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  • Michael Krakovskiy 4:05 am on September 10, 2009 Permalink | Reply
    Tags: 30 Rock, , , , , Die Hard, Jane Krakowski, John McClane, , Kenneth Cole Productions, Larry David, Louisiana, Massive Dynamic headquarters, , , , , Requiem for a Dream, , , , The Birth of a Shoe Company   

    Cinematic New York 

    When you live and work in New York, you spend a huge amount of time on tv and movie sets. Most of the time the sets are abandoned by the shooting crews, but very frequently tv or movie magic is happening as you are walking by.

    Why is New York so overrepresented on screen? Part of it is because it’s New York. But it’s also because the city government is also very friendly to the moving picture industry.

    When I worked on a website for Kenneth Cole, I learned an interesting factoid: the real name of this fashion powerhouse is Kenneth Cole Productions. It turns out that in the early days they abused a perk that the city gives to movie people: ability to park their huge trailers in places where normally only city services vehicles can linger. Cole applied for a permit to shoot a movie called “The Birth of a Shoe Company”, parked a huge truck in front of a hotel where a major shoe show was taking place, and proceeded to sell enough shoes while cameras were rolling (sometimes even with film) to start a company.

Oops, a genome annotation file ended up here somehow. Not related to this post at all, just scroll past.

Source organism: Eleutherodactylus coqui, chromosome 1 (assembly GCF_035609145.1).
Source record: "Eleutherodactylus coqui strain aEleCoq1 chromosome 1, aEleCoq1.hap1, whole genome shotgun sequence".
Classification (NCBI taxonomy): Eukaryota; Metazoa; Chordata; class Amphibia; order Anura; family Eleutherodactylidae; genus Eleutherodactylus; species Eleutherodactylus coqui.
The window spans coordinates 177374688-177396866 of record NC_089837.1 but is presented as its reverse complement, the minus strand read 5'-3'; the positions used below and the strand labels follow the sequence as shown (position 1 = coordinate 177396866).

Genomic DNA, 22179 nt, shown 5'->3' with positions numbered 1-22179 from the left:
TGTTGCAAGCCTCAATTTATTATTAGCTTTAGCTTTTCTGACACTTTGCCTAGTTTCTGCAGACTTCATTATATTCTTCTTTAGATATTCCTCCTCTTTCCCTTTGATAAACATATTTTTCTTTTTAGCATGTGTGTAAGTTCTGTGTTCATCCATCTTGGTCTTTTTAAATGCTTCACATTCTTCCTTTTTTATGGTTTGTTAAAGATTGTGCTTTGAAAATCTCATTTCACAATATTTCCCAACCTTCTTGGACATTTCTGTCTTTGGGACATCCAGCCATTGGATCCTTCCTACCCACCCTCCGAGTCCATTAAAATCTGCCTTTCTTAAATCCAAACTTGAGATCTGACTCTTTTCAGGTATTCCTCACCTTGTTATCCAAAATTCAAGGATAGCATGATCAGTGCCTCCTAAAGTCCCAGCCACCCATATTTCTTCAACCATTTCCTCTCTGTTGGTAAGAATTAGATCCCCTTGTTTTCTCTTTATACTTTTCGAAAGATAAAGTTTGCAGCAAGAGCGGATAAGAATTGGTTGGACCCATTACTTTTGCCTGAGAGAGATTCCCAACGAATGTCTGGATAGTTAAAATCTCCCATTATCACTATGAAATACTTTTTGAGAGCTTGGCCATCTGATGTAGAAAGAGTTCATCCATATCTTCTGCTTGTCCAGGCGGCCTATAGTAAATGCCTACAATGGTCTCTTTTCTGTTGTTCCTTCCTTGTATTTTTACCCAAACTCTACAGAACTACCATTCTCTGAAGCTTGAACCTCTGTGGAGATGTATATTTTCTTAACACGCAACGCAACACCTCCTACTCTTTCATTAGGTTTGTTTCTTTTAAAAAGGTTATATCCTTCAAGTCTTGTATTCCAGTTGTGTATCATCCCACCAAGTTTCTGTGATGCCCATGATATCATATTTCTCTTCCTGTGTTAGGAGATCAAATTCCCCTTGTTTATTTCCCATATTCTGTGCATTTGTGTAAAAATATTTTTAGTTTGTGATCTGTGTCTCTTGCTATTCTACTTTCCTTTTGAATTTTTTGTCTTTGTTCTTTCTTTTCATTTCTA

While watching a movie or a show set in New York I get a lot of “oh, hey it’s” and a lot of “hmm, where’s that?” moments. Sometimes a movie or a show becomes more memorable just because its locations are so familiar to me.

    Let me give you some examples about how cinematically impregnated my environs are. Take, for instance 30 Rock. I spent 7 years working in two buildings that are behind 30 Rock, and every little thing in, under and over Rockefeller plaza is seared in my brain. Also, I have the same last name of one of the actors (is Jane Krakowski a relative? Probably not).

    The 47-50th Street/Rockefeller Center subway station that I got out at almost every day for those 7 years (unless I missed a few stops while reading or sleeping) is the one featured in a key scene in Darren Aranofsky’s “Pi”. The Brighton Beach bus stop in “Requiem for a Dream” – one of my first American jobs was right there, handing out fliers for a gypsy psychic. One of the buildings where I worked, 1211 Avenue of the Americas was very subtly featured as Sideshow Bob’s prisoner number in a Simpson’s episode.

    Sterling Cooper corporate headquarters are famously located at a non-existing 405 Madison Avenue. On the other hand 415 Madison Avenue is a very real building where my wife used to work.

    When I go to and from work now, I pass a grating which John McClane ripped off in one of the Die Hard movies to jump on the top of a moving train. The building where I work? Well, it doubles as the Massive Dynamic headquarters on “Fringe”. They do a lot of shooting at the floor where I work. You can see our big conference room called “Jail” in a number of commercials. You know, Doctor House, he’s supposed to stay in New Jersey, but one time he slept on “my” couch at the office after shooting a commercial there. The butterflies of doom from Fringe also live in “Jail”.